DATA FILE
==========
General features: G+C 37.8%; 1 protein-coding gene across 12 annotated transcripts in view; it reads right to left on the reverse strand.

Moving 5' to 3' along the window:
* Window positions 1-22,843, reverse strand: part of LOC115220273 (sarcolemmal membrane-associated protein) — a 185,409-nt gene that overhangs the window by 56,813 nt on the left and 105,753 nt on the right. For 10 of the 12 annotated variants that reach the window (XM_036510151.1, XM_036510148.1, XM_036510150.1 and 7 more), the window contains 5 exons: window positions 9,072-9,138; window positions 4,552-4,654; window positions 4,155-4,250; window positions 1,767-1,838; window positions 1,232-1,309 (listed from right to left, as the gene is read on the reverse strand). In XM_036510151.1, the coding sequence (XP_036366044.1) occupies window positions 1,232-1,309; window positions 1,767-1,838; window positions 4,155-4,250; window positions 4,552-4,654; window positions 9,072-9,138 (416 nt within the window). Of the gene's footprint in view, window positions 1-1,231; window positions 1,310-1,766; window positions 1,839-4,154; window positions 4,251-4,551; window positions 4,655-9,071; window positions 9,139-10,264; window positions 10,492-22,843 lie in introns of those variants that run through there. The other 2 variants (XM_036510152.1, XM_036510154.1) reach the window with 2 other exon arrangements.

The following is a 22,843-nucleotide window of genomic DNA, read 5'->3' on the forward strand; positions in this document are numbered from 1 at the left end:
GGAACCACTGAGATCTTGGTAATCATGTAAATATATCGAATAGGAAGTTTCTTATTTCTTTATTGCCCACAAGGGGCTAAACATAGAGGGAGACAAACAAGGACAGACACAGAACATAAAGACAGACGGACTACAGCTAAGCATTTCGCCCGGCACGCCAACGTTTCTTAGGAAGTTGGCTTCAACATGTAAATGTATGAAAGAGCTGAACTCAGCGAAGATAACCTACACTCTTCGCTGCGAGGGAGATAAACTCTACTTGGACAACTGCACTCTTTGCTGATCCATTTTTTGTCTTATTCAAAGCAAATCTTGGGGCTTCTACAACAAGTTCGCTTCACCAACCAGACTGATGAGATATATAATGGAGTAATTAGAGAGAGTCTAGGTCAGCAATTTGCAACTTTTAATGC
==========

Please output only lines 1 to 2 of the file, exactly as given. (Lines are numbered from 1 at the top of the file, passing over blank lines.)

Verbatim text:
General features: G+C 37.8%; 1 protein-coding gene across 12 annotated transcripts in view; it reads right to left on the reverse strand.

Moving 5' to 3' along the window: